Australia’s largest telephone company considering vaccination obligations for 8,000 frontline staff


Telstra, one of Australia’s largest operators, has begun to consider mandating vaccines for its 8,300 frontline staff.

CEO Andy Penn suggested on Monday that vaccination would be a condition of employment.

“Our team is farther away from Australia than most other companies, to remote towns far from our city,” Penn told staff in an email received by AAP.

“We are part of these communities and we have a duty to keep them safe and good in order to protect each other,” he added.

“And as we approach the typical Australian disaster season, having a fully vaccinated team will make it easier for people to move across borders to assist in the event of a natural disaster. I hope that, “he said.

Telstra is proposing to set a deadline of October 15th for the first jab and November 15th for the second jab. Mandates do not apply to teleworkers, only to those who interact with customers.

Mr Penn said the company would consider exceptions for medical reasons and, if justified, would try to find their new role. If that is not possible, employees may face medical retirement or retirement.

Weekly discussions with staff, unions and customers.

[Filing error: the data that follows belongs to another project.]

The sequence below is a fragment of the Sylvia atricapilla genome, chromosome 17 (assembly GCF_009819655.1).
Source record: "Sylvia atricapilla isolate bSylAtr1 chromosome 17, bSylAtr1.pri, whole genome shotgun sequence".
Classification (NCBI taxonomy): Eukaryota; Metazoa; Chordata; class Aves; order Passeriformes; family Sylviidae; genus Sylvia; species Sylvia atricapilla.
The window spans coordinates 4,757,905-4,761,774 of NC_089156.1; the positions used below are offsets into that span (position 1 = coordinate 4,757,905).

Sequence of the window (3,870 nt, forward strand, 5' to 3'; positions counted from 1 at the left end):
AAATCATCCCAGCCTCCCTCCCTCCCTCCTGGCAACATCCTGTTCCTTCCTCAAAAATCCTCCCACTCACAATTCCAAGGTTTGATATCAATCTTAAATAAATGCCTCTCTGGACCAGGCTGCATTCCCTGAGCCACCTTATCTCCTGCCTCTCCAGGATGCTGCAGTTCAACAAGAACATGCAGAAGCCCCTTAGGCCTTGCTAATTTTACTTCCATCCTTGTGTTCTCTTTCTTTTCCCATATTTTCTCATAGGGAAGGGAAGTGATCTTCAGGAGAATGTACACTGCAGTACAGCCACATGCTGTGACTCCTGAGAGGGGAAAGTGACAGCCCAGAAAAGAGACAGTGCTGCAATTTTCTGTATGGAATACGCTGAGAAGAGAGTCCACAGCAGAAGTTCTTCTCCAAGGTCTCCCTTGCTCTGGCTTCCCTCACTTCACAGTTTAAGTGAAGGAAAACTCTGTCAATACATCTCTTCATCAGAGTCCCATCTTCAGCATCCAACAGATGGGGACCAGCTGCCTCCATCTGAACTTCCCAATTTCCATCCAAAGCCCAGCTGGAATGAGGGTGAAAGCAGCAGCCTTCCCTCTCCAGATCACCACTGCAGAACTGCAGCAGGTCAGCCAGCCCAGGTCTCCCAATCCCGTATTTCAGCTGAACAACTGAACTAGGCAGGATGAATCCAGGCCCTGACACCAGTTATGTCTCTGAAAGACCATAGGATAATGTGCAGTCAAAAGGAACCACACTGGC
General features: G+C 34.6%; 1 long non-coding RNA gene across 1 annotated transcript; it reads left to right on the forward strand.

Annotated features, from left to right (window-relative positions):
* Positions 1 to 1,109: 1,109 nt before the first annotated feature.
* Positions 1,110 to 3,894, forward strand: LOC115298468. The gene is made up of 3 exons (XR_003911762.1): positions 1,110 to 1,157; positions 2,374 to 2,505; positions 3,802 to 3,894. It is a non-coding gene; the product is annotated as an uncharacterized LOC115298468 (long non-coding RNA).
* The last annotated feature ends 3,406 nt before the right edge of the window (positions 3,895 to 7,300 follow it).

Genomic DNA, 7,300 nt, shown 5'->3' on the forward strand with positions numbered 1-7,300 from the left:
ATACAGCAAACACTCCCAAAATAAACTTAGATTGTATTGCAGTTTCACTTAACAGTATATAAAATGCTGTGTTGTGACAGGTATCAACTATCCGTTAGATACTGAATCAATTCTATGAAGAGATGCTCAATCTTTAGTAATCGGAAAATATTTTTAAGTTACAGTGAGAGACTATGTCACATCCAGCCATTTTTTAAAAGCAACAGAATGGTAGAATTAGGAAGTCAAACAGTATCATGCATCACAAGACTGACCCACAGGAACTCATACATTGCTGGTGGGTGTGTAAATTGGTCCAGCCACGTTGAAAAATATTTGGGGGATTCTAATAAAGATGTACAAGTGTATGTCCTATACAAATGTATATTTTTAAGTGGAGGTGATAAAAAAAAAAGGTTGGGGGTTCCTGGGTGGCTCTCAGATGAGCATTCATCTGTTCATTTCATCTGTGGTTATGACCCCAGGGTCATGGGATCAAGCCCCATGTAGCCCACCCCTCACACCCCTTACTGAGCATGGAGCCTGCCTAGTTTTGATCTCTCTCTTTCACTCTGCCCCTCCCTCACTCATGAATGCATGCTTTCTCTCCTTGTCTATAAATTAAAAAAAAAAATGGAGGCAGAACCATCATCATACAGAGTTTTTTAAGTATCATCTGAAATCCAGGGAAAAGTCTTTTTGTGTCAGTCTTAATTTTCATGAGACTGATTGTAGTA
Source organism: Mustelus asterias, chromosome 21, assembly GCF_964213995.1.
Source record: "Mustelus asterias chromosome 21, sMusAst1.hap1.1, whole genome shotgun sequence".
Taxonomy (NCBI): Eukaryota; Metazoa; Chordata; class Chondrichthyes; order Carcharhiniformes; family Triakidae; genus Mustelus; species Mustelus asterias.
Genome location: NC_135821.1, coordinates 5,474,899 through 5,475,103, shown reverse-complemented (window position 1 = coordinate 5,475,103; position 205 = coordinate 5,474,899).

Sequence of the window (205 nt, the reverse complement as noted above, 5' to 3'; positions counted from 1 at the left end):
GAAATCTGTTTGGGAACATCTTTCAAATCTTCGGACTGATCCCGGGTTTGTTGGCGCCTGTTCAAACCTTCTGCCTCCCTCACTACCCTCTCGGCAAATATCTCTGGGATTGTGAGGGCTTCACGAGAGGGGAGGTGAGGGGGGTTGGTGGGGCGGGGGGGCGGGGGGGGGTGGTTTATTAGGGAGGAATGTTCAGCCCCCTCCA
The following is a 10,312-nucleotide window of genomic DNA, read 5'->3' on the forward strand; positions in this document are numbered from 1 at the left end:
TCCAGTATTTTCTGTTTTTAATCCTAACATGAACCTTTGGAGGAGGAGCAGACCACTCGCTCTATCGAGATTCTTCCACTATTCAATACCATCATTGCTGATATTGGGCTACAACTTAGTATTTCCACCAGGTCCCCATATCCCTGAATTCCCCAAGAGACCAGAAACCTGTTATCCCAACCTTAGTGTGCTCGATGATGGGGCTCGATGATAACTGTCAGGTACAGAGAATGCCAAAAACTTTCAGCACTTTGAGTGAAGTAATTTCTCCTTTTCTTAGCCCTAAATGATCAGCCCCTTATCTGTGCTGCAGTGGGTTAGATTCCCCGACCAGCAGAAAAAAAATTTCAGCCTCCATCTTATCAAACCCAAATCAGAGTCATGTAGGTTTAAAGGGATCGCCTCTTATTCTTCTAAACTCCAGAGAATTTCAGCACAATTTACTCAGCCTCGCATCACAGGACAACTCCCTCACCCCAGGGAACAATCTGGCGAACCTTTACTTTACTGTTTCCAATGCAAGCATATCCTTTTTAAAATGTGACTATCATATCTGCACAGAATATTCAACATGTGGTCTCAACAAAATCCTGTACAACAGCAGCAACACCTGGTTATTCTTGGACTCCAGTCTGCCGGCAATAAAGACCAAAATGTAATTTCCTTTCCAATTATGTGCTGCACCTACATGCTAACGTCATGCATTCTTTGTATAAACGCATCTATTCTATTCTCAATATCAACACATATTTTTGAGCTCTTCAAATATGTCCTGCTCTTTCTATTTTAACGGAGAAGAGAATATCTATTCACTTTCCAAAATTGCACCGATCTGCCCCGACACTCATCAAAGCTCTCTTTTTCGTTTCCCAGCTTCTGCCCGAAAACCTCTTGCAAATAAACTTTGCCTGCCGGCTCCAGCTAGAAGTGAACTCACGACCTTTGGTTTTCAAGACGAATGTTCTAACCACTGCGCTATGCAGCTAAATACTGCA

Telstra is Australia’s largest telecommunications provider, with more than 29,000 employees.

A representative of the Communications Electrical Plumbing Union said Telstra needs to be careful about dismissing workers with a true medical exemption.

“The law doesn’t specify this, public health measures don’t, and we’ll challenge this very strongly,” she told AAP.

Telstra’s announcement will come after food maker SPC and airline giant Qantas have decided to require staff to be vaccinated.

However, Woolworths CEO Brad Banducci, one of Australia’s largest food retailers, has downplayed similar offers to his company.

Federal and state governments (New South Wales and Victoria) have curbed the spread of COVID-19, businesses and economies.

The National Cabinet, an intergovernmental organization involving the Prime Minister and state and territory leaders, agreed on a four-step immunization roadmap in late July.

The country is currently in Phase A and is working to vaccinate 70% of its population. This will trigger Phase B, which will significantly lift stay-at-home orders and restrictions throughout the country.

Phase C is triggered when the vaccination level reaches 80%. This allows governments to start traveling abroad and use “highly targeted” blockades.

In recent months, public dissatisfaction with the blockade has increased, with increasing government-mandated restrictions, mandatory vaccines, or protests and petitions against passports.

Daniel Y. Ten